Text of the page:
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a journal of analysis and comment advancing public understanding of religion and education
(more on the Journal)

Fall 2001, Vol. 28 No. 2

A "Perfect Standard?" Exploring Perceptions of Student Life and Culture at Wheaton College

Kevin D. Cumings, Jennifer Grant Haworth, and Keith O’Neill

Relationships among college students develop from shared experiences, mutual interests, and a common environment. As college students seek to establish their independence, make new friends, and master complicated new surroundings, they are drawn together and create a new social cohesiveness.1 The bonds that are formed develop into common understandings and working agreements as to what constitutes proper and reasonable behavior for students.2 Among other understandings, college students develop shared perspectives on the relative importance of academic performance, extracurricular activities, social life and work.3

This relational web of peer interactions and shared perspectives contributes to the formation of student culture. Broadly stated, student culture can be understood as the values, beliefs, attitudes, rituals, and activities that shape how students interact with and make meaning of their collegiate world. It exerts a powerful force on many aspects of college life, including what a student learns, because it influences the kinds of people with whom a student spends time and the values and attitudes to which the student is exposed.4 An institution’s student culture shapes students’ perceptions and behaviors in multiple respects, influencing their patterns of eating, sleeping, studying, and socializing; contributing to their tacit understandings about what activities on campus are status-enhancing or status-degrading; and informing them of the norms that determine acceptable behavior in and out of the classroom.5 In brief, student culture becomes an all important measuring stick by which students evaluate what is useful or important in their collegiate environment.

While a variety of factors help to shape student culture in college and university environments, institutional factors are among the most influential. The distinctiveness of an institution’s mission can dictate or influence the type of student who will enroll at that institution. The more distinctive the institutional ethos, the more likely that constraints on student culture will be felt. Institutions with distinctive missions frequently attract more homogenous student populations which, in turn, mediate the types of student perspectives represented.

Interestingly, although several studies of student culture exist in the literature,6 only limited attention has been given to understanding the shape and contours of student life and culture at Evangelical Christian colleges.7 This study represents one attempt to fill that void by describing various lived realities that animate the student culture at an academically elite, Evangelical Christian liberal arts institution: Wheaton College.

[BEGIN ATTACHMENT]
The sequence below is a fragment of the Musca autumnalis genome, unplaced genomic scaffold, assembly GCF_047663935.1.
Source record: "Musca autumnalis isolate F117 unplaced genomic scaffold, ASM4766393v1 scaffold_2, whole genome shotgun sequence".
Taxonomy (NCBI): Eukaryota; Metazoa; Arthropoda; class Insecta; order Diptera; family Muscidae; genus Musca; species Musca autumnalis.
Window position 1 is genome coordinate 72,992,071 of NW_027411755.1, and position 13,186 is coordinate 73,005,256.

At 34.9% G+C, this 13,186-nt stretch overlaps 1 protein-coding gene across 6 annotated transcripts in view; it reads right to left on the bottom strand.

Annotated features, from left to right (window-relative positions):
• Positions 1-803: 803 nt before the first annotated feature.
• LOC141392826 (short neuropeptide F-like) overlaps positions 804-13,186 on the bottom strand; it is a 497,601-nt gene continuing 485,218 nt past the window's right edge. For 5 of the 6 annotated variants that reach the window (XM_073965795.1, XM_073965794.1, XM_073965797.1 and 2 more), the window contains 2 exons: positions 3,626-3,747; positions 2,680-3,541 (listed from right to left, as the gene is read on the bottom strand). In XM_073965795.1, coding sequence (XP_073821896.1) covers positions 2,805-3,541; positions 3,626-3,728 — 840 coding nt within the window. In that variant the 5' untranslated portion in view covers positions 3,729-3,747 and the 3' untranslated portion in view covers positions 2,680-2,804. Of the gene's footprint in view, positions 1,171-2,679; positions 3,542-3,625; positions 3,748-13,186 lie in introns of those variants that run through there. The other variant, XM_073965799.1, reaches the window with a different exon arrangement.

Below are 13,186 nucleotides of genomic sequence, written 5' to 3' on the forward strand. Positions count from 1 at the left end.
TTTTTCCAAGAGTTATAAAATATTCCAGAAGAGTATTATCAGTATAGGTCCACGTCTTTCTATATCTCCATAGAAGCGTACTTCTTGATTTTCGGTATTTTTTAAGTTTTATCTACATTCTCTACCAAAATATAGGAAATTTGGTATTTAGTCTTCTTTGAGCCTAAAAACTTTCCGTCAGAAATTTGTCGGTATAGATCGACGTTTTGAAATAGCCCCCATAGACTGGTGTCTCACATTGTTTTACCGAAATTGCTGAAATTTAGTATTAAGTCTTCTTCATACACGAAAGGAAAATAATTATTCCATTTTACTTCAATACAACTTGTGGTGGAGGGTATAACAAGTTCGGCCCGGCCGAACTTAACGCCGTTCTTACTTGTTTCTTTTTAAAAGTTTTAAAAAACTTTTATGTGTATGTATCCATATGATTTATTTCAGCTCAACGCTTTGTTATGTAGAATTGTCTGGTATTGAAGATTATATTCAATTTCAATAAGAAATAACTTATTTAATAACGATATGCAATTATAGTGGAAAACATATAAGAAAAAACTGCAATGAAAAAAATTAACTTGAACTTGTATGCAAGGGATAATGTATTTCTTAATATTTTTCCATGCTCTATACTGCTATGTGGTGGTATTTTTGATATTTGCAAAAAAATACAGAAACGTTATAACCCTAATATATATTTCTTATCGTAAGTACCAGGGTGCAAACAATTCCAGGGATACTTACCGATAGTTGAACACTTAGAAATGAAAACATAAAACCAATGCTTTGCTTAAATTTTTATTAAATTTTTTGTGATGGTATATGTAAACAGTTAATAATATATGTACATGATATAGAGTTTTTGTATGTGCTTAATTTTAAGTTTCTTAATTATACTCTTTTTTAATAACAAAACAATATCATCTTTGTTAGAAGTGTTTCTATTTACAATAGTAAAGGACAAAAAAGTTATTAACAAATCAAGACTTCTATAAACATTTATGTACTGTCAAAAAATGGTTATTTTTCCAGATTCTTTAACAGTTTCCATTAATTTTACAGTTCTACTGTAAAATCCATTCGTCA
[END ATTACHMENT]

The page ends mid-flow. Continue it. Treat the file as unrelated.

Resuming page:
Why study Wheaton? As an Evangelical Christian liberal arts institution, Wheaton is among one of several distinctive, special mission institutions in the U.S. higher education system. These institutions are most clearly identified by their membership in the Coalition for Christian Colleges and Universities, an association created for the promotion and support of Christian higher education that currently includes ninety-one U.S. colleges and universities. Whereas there is great diversity among Evangelical Christian liberal arts schools, all share a unique mission among institutions of higher education — the integration of Christian faith with all aspects of life and learning as expressed through a liberal arts education.8 Additionally, all emphasize in varying degrees core Evangelical Christian religious convictions, such as a personalized commitment and response to the gospel message of Jesus Christ as well as a view of the Bible as the divinely inspired, infallible, authoritative guide for faith and practice.9

Through this exploratory study, we attempt to illustrate how two intertwined features of one Evangelical Christian college’s mission – Wheaton’s Evangelical Christian religious heritage and its reputation for academic excellence — inform the distinctiveness of its student culture and students’ responses to it. More specifically, we identify and describe the assumptions, values, norms, and behaviors that inform and animate Wheaton’s student culture, a highly-selective, residential liberal arts institution of approximately 2,250 traditionally-aged undergraduate students in Wheaton, Illinois.

[Fall 2001 Issue Contents]